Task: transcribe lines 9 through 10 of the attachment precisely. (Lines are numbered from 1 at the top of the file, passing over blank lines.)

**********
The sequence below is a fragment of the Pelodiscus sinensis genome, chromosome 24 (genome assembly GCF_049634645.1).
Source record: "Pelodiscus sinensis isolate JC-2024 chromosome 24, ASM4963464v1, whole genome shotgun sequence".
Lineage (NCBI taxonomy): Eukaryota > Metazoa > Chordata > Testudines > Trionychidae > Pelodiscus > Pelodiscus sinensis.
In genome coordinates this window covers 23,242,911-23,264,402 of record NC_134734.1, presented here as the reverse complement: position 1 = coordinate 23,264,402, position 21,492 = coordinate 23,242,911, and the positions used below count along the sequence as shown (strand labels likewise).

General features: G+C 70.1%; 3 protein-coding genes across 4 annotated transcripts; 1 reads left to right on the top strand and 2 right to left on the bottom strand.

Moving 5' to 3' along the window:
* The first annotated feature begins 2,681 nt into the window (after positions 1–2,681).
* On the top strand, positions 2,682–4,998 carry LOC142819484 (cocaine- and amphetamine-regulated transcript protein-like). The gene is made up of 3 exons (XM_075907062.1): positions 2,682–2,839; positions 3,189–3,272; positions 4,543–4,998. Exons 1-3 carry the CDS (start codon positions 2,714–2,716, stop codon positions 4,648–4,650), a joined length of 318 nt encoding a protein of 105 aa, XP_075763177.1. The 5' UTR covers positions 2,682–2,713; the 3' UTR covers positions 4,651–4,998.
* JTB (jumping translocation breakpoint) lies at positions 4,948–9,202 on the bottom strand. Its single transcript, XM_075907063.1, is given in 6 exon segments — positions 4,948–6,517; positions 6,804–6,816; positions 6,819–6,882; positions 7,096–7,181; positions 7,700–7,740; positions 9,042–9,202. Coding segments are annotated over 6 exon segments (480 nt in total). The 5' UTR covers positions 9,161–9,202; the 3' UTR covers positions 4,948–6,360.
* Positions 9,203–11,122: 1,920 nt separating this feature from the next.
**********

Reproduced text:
* JTB (jumping translocation breakpoint) lies at positions 4,948–9,202 on the bottom strand. Its single transcript, XM_075907063.1, is given in 6 exon segments — positions 4,948–6,517; positions 6,804–6,816; positions 6,819–6,882; positions 7,096–7,181; positions 7,700–7,740; positions 9,042–9,202. Coding segments are annotated over 6 exon segments (480 nt in total). The 5' UTR covers positions 9,161–9,202; the 3' UTR covers positions 4,948–6,360.
* Positions 9,203–11,122: 1,920 nt separating this feature from the next.